Augustine and the Limits of Evil: From Creation to Christ in the Enchiridion, Han-luen Kantzer Komline. Considers how the Enchiridion holds together creation, fall, and Christology in addressing evil.

Augustine on Animal Death, Gavin Ortlund. Augustine, it turns out, had no problem with animal suffering and death before, or after, the fall, seeing it “as a beauty to be admired–a cause for praising God more than blaming him. Ortlund assesses both the helpful and unhelpful aspects of this stance.

Contemporary Explorations

The Evil We Bury, the Dead We Carry, Michel René Barnes. Proposes that evil is an experience, is ineluctable for human beings, and the first evil, which we cannot escape, is the immediate evil of our personal experience.

Creation and the Problem of Evil after the Apocalyptic Turn, R. David Nelson. With the contemporary focus on the apocalyptic–the death, resurrection, and in-breaking kingdom-Nelson considers the shift in thinking about evil in light of the creation.

Creation without Covenant, Providence without Wisdom: The Example of Cormac McCarthy’s The Crossing, Kenneth Oakes. A reflection on the Cormac McCarthy work, and the response of God to evil in the absence of his covenantal relationship with his people culminating in the incarnation, and a providence that is mere inscrutable purpose apart from wisdom.

The Appearance of Reckless Divine Cruelty’: Animal Pain and the Problem of Other Minds, Marc Cortez. Another essay on animal pain, considering the mental experience of suffering through the lens of the philosophical problem of other minds that finds the “no animal suffering view” untenable.

Recent Evolutionary Theory and the Possibility of the Fall, Daniel W. Houck. Reviews the traditional “disease” view of the fall in light of evolutionary theory, proposing a Thomist view of the fall as the loss of original justice.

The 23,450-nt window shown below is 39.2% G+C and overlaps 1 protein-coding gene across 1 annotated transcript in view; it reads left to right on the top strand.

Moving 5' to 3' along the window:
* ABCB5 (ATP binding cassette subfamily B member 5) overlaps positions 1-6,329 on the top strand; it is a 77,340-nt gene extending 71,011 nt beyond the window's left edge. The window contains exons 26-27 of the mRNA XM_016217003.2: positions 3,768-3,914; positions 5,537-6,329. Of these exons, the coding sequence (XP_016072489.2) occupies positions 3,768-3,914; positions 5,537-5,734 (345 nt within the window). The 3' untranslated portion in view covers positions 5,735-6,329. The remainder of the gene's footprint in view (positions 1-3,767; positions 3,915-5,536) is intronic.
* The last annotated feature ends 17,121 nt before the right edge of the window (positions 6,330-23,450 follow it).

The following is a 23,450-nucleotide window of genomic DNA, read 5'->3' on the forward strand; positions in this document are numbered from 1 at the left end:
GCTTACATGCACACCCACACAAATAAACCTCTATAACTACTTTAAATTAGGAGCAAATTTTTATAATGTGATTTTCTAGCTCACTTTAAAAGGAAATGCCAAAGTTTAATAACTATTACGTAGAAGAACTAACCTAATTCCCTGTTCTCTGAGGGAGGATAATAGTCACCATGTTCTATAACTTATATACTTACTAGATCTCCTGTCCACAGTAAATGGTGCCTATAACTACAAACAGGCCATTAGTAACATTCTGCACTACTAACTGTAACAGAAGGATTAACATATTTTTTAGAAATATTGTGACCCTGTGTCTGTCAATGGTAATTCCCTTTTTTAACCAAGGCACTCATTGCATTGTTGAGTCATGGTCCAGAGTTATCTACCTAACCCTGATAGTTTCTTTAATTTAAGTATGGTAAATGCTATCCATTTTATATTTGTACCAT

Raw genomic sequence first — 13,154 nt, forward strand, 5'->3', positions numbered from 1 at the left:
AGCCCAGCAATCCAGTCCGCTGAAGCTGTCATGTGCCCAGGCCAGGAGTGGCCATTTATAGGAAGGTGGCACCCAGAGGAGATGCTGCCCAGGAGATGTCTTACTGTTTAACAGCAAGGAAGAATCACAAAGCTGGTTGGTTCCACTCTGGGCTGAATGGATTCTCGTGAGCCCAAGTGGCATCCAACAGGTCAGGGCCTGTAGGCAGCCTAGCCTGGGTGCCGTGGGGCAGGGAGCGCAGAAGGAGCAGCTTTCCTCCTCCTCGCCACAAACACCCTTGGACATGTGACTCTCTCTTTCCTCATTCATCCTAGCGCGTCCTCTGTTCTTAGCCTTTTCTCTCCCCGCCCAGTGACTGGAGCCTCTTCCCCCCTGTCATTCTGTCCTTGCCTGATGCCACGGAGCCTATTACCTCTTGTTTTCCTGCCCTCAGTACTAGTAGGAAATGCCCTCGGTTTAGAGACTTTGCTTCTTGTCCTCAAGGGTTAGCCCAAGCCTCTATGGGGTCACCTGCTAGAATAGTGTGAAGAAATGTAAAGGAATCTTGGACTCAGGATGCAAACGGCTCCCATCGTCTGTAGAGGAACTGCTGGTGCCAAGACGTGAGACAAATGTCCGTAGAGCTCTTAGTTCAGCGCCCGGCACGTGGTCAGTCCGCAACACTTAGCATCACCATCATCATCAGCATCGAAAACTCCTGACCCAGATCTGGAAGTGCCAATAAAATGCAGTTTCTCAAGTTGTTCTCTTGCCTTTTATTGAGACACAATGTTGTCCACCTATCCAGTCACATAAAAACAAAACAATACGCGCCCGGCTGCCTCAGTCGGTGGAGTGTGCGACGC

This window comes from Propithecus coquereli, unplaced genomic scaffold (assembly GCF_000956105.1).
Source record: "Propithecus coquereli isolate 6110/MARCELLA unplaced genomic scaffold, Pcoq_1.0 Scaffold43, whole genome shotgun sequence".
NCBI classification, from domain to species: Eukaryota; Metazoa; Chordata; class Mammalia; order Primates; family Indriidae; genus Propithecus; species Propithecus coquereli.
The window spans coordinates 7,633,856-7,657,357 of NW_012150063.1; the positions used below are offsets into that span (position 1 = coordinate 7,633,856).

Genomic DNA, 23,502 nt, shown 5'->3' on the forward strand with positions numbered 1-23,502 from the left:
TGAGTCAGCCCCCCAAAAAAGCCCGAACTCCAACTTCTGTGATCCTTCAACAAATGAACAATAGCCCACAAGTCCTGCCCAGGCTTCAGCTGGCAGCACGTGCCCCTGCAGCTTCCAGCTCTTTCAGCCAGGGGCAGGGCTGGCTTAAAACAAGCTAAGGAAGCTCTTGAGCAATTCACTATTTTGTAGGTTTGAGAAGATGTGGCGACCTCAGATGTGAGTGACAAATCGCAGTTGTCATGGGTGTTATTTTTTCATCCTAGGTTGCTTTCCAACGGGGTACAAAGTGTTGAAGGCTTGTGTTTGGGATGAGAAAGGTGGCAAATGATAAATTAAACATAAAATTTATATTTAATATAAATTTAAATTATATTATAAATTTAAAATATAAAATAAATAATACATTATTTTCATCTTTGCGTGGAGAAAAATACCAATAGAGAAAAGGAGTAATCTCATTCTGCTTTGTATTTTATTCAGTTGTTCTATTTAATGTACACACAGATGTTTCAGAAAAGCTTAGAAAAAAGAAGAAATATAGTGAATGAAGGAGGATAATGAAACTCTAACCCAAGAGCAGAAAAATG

Intellectual Disability and the Sabbath Structure of the Human Person, Jared Ortiz. Seeks to retrieve the distinction of person and nature in disability discussions and argues that the powerful impact the disabled often have on others reflects the “sabbath structure” inherent in all of us.

As is evident, this is a wide ranging collection of articles loosely tied together by the doctrine of creation and the existence of evil. Perhaps one other thread that connects a number of the articles is the movement from creation to Christ in our attempts to come to terms with evil. In some sense, we never quite find the emergence of evil explicable; it is only the hope of a new creation in Christ that can give meaning to the suffering that often attends evil. The essays on animal suffering and death are important in relating Christian hope to a world where animals are often afforded increasing dignity, as is the moving essay that concludes this volume on disability. Finally, the thread of how we hold ancient understandings in the light of modernity as reflected in philosophy, critical theories, evolutionary science, and literature recurs throughout this collection. Contrary to the tendency warned of in the preliminary essay, these writers do not jettison the scriptures, the councils, and the creeds, even as they grapple with modernity.

This is another valuable addition to the Lexham Press’s series of Studies in Historical and Systematic Theology.


Disclosure of Material Connection: I received a complimentary review copy of this book from the publisher in exchange for an honest review. The opinions I have expressed are my own.

Guest Review: Finding Ourselves After Darwin

Findng Ourselves After Darwin

Finding Ourselves After DarwinStanley P. Rosenberg ed. Grand Rapids: Baker Academic, 2018.

Summary: This book presents and discusses multiple approaches to thinking about the image of God, original sin, and the problem of evil in light of biological evolution.

This collection of essays is one result of a research project at Oxford University which “assembled scholarship presenting different approaches and methods and insights, introducing a variety of models that may be considered . . .” (p. 8). The individual authors are primarily theologians and biblical scholars, some with a science background.

As the title implies, biological evolution is presupposed, and the issue is how to think about the image of God, original sin, and the problem of evil in the light of biological evolution. The book is divided into three parts, one for each topic. Each part includes a brief introduction, a discussion of the questions, challenges, and concerns for the topic, several essays offering different approaches, and a conclusion and further reading list.